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Mantis

Mantis 


The Malaysian forest bears fruit of disguise. That powdery translucent pink circles the orchid mantis’ frame, measuring at six centimeters, about the size of an adult pinky finger. Her two black and clear patterned antennae pierce the sky. Her grayish-purple oddly almond of sight is dotted with a tiny speck of black. Between them is a dewy yellow pyramid. Her tightly clasped mouth is paired with bony and thick whisker-like tongs. 

She is twice the size of her male counterpart, between two and a half and three centimeters long. She has two pairs of wings and three pairs of legs. The two in front are claw-like forks gummed with teeth. Their tails are erect and in the shape of a tightly wrapped rose bud. 

The female has six abdominal parts, and the male has eight, shaped like a leaf. The four hind legs are slanted on an angle like that of a grasshopper. Her lifespan is no more than eight months as compared to her male counterpart, who lives five to six months.  The orchid mantis poses ever so gently and still on a silky green leaf. She then climbs atop a hairy pink bloom.  Her faux nectar and pollen spark curiosity.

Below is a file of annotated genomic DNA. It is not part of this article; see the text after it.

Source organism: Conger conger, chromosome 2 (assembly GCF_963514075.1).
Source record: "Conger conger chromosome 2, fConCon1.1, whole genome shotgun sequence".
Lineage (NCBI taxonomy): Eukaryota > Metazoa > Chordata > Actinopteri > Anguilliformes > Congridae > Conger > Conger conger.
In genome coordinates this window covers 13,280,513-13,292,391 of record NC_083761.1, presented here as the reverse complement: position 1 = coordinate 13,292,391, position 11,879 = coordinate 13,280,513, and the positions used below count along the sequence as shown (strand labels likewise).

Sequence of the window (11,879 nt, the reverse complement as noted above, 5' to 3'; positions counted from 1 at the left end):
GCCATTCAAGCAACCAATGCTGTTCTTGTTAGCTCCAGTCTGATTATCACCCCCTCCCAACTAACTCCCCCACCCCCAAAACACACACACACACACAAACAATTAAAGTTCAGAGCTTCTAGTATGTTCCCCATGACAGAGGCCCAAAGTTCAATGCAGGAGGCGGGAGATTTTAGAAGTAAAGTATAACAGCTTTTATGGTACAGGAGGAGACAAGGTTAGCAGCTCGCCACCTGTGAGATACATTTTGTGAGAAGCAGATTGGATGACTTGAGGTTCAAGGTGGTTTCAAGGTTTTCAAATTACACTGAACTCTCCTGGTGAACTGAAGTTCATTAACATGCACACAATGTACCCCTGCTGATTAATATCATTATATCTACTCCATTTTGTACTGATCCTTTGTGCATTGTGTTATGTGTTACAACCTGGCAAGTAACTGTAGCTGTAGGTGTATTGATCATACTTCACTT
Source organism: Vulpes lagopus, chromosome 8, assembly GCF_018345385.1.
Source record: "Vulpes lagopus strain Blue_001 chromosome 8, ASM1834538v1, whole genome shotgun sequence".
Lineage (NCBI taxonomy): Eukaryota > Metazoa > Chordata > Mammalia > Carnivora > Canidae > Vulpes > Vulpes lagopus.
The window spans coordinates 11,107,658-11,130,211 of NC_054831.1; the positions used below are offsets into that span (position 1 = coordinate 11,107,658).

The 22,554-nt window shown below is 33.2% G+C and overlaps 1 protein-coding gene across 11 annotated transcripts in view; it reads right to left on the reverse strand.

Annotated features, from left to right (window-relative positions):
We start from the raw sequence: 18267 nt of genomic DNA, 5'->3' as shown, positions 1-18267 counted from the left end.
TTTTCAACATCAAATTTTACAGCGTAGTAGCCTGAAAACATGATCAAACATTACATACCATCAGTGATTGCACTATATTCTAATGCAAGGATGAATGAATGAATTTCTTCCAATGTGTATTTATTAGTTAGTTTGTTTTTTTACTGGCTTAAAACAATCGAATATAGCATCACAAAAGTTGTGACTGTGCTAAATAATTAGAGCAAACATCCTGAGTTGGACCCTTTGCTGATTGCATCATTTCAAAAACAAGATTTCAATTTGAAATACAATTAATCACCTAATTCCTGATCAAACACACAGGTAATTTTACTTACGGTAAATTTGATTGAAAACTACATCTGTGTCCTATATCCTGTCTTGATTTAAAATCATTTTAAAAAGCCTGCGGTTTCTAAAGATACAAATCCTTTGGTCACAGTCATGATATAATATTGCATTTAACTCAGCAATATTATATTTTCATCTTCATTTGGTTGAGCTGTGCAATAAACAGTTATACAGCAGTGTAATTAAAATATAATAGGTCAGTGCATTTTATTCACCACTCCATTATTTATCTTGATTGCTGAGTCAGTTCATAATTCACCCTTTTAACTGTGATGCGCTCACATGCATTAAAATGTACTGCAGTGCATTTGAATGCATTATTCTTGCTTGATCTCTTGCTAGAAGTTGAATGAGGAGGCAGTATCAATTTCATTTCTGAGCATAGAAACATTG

A black- winged warrior draws in close. The flapping and the buzzing are gratifying to the mantis.  In a nosy prayer position, she preys on the weak.  The mantis leans forward and extends her claw-like trap and tightens her grip. The darkness disappears into the thick fog. She is a flower’s defense for months.

 

Marckincia Jean
Narrative 
96/25/19

Copyright © Marckincia Jean

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